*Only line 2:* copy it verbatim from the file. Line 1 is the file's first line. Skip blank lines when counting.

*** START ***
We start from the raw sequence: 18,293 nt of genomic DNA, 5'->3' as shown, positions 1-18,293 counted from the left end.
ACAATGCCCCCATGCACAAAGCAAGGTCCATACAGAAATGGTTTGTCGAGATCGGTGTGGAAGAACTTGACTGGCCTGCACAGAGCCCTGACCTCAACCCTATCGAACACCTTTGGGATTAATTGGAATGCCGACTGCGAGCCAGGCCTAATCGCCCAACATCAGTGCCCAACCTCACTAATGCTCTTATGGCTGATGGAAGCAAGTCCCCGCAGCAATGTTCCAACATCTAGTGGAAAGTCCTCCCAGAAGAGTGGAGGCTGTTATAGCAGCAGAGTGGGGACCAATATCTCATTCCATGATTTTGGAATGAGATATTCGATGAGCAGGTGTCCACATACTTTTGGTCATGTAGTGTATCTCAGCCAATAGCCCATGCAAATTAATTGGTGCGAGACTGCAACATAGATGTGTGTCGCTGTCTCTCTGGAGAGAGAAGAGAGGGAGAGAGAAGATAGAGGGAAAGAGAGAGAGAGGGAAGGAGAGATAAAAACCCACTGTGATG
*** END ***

ACAATGCCCCCATGCACAAAGCAAGGTCCATACAGAAATGGTTTGTCGAGATCGGTGTGGAAGAACTTGACTGGCCTGCACAGAGCCCTGACCTCAACCCTATCGAACACCTTTGGGATTAATTGGAATGCCGACTGCGAGCCAGGCCTAATCGCCCAACATCAGTGCCCAACCTCACTAATGCTCTTATGGCTGATGGAAGCAAGTCCCCGCAGCAATGTTCCAACATCTAGTGGAAAGTCCTCCCAGAAGAGTGGAGGCTGTTATAGCAGCAGAGTGGGGACCAATATCTCATTCCATGATTTTGGAATGAGATATTCGATGAGCAGGTGTCCACATACTTTTGGTCATGTAGTGTATCTCAGCCAATAGCCCATGCAAATTAATTGGTGCGAGACTGCAACATAGATGTGTGTCGCTGTCTCTCTGGAGAGAGAAGAGAGGGAGAGAGAAGATAGAGGGAAAGAGAGAGAGAGGGAAGGAGAGATAAAAACCCACTGTGATG